Friday, June 2, 2017

Kicked Up Ketchup: No Sugar, No Vinegar

Recipe Provenance
The following recipe comes from a collection of recipes found in a manuscript journal located in the H. Furlong Baldwin Library at the Maryland Historical Society in Baltimore. The manuscript is attributed to Ann Maria Morris and the date of 1824 is written on the inside cover. The recipe below is one of many from the manuscript that will be included in a book I am writing. The book will contain biographical information about Mrs. Morris, an annotated transcript of the entire manuscript as it was written, and a section of modern recipe adaptations (including this one!).

The Recipes

Tomato Catsup
Take ripe tomatoes, wipe them & put them down mashed to stew ‘till they are quite dissolved. then ring them thro’ an old linen cloth.  put them back in the skillet with a great deal of salt, & boil it well, taking the scum off as it rises, then put your spices in & boil it up—when cold bottle & seal it.--to one quart of Liquor add ¼ oz. of white pepper, ¼ oz. of mace, ¼ oz. cloves, ½ oz. horseradish & half an onion about 2 Spoonfuls of salt to a quart. -Harveys

Tomato Catsup
Wipe the tomatoes clean & slice them in a deep pan to every layer sprinkle a small handful of salt & let them lie 12 hours—put them in a skillet & let them boil four or five minutes, then strain them thro’ a coarse cloth to get all the juice-pour it in the skillet again & boil it briskly 30 minutes.  to one quart of liquor add ¼ oz. mace, ¼ oz. ginger, half ¼ oz. white pepper, ¼ oz. horse-radish, strain it thro’ a cloth, when cold bottle & cork it tight, put in each bottle 6 cloves, 5 blades of mace, & some nutmegs. –Lawsons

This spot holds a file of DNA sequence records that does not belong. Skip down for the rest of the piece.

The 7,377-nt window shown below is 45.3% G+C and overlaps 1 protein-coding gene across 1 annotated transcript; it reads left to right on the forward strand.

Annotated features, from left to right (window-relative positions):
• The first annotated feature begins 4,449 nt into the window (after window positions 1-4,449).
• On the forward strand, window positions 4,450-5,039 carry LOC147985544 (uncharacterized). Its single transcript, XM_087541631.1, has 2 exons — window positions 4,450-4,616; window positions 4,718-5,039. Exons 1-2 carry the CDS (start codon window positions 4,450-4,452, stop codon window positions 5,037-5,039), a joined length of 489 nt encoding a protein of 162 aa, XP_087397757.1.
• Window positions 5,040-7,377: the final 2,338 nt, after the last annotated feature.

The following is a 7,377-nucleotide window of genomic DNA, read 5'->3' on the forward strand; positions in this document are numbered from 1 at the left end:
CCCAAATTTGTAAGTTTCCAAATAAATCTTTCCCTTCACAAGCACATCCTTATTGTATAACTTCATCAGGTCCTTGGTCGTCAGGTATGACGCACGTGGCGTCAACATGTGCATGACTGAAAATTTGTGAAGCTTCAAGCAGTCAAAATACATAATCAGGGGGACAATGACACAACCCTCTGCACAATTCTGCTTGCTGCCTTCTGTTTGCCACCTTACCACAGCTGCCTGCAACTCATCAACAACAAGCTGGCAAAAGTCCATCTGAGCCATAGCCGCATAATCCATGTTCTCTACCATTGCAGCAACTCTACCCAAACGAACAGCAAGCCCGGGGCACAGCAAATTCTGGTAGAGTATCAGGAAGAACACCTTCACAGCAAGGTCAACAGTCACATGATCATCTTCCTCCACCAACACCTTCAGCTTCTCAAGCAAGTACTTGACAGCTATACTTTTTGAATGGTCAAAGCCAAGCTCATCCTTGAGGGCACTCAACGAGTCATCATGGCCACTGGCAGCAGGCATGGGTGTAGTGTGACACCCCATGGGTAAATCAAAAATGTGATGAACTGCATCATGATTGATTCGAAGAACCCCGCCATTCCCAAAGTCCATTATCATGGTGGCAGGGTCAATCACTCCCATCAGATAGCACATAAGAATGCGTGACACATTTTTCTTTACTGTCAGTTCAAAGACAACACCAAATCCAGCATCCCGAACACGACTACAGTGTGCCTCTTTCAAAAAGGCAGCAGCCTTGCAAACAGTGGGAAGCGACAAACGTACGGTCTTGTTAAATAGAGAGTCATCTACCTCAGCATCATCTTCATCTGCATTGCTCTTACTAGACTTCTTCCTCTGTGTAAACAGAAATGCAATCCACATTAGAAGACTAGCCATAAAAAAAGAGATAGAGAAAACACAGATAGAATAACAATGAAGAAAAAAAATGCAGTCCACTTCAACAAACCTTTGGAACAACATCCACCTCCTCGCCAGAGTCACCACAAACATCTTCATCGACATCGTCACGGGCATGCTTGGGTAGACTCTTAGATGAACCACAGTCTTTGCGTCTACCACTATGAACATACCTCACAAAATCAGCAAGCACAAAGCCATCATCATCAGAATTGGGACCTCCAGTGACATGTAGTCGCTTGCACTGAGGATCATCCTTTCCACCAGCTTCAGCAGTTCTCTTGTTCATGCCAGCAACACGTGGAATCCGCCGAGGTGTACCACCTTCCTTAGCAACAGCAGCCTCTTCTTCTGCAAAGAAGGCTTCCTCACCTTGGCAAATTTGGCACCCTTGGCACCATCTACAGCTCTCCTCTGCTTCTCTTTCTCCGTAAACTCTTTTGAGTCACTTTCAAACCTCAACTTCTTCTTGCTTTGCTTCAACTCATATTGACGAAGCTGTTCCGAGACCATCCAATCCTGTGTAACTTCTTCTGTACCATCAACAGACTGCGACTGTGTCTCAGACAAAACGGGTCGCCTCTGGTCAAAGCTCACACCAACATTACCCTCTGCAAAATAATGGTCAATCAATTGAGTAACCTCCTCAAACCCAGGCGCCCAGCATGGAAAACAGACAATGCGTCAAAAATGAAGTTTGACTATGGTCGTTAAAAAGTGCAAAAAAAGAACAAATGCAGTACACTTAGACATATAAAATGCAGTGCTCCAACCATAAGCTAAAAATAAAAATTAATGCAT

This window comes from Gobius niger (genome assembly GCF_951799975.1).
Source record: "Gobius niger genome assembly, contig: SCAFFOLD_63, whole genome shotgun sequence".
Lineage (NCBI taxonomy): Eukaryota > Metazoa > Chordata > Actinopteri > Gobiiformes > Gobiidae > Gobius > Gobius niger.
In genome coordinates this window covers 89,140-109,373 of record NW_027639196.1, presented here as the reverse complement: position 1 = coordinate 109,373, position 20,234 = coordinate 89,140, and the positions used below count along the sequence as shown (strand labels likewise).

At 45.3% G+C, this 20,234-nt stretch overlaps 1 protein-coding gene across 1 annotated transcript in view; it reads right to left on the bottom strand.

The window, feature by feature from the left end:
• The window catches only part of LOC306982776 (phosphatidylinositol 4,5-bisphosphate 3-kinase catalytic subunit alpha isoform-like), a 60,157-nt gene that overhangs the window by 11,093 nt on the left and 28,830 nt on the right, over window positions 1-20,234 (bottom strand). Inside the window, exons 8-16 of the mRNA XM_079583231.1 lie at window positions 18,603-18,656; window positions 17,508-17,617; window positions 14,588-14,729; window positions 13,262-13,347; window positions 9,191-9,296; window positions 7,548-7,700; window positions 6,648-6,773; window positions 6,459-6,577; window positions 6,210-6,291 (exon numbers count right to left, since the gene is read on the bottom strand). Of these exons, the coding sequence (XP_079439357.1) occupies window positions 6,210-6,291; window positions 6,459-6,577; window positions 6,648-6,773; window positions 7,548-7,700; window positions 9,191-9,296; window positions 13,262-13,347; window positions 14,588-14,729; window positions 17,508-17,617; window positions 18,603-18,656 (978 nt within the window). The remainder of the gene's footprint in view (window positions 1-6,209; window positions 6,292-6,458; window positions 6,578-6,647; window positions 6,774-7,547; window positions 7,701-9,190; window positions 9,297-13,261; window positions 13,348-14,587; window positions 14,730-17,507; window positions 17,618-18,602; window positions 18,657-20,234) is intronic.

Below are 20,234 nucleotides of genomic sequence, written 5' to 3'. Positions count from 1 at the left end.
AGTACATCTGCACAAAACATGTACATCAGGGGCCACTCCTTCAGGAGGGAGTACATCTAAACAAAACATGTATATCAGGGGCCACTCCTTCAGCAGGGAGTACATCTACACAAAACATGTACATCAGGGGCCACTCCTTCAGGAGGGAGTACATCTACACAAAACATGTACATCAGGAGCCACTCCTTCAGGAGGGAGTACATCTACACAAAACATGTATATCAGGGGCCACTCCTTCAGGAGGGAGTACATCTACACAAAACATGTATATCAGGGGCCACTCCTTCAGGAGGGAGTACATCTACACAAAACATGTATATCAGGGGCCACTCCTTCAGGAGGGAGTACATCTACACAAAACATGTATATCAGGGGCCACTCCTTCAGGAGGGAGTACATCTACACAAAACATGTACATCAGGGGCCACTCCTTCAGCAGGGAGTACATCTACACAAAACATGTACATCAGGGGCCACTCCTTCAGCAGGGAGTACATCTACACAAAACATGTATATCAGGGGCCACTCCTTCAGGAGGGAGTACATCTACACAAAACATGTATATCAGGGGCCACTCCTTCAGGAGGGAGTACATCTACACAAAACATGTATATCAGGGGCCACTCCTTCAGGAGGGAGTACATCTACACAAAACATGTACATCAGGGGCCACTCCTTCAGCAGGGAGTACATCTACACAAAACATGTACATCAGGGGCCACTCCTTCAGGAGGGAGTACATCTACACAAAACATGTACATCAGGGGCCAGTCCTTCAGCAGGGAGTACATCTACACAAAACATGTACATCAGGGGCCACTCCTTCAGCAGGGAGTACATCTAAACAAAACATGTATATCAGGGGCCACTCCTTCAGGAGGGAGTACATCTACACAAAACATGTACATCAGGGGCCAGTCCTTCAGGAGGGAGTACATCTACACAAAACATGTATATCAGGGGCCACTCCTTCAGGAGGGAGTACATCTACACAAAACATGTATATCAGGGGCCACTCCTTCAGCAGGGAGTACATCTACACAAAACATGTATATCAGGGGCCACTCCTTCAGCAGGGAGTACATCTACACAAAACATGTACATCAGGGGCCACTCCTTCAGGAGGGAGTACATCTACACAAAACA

Modern Recipe Adaptation – Tomato Catsup
The amount of spices in the recipe as written makes the ketchup taste too bitter; therefore, I altered the quantities to make it taste better.


  • 4 Pounds Tomatoes ½ Cup Onions, Diced
  • 1 Teaspoon Grated Fresh Horseradish Root or 1/8 Teaspoon Horseradish Powder
  • 1/8 Teaspoon Onion Powder
  • 1/8 Teaspoon Ground Mace
  • 1/8 Teaspoon Grated Nutmeg
  • 1/4 Teaspoon Ground Ginger
  • 1/8 Teaspoon Ground White Pepper
  • Pinch Ground Cloves
  • 1½ Teaspoons Salt 

  1. Wash the tomatoes. Chop them into quarters of eighths (if they are large). Place in a large stock pot. Add the diced onions. 
  2. Using a potato masher, press on the tomatoes to release their juices. 
  3. Heat on medium temperature until they start to soften and release more of their juices. Frequently press on them with the potato masher. Cook until they are soft, about 20 minutes.
  4. Remove from the heat and process with a food mill using the insert blade with the medium-size holes. You should get about 6 cups of tomato juice.
  5. Place the juice back into a pot and bring to a boil over medium-high heat. Reduce heat and simmer uncovered for 30-45 minutes, until the juice is reduced down to 2 cups or until it is the consistency of commercial ketchup. This cooking time will vary depending on the moisture content of the tomatoes you use. 
  6. Remove from the heat. Using a hand-held food processor, blend until all the spices are incorporated and smooth.
  7. Let cool. Bottle and refrigerate.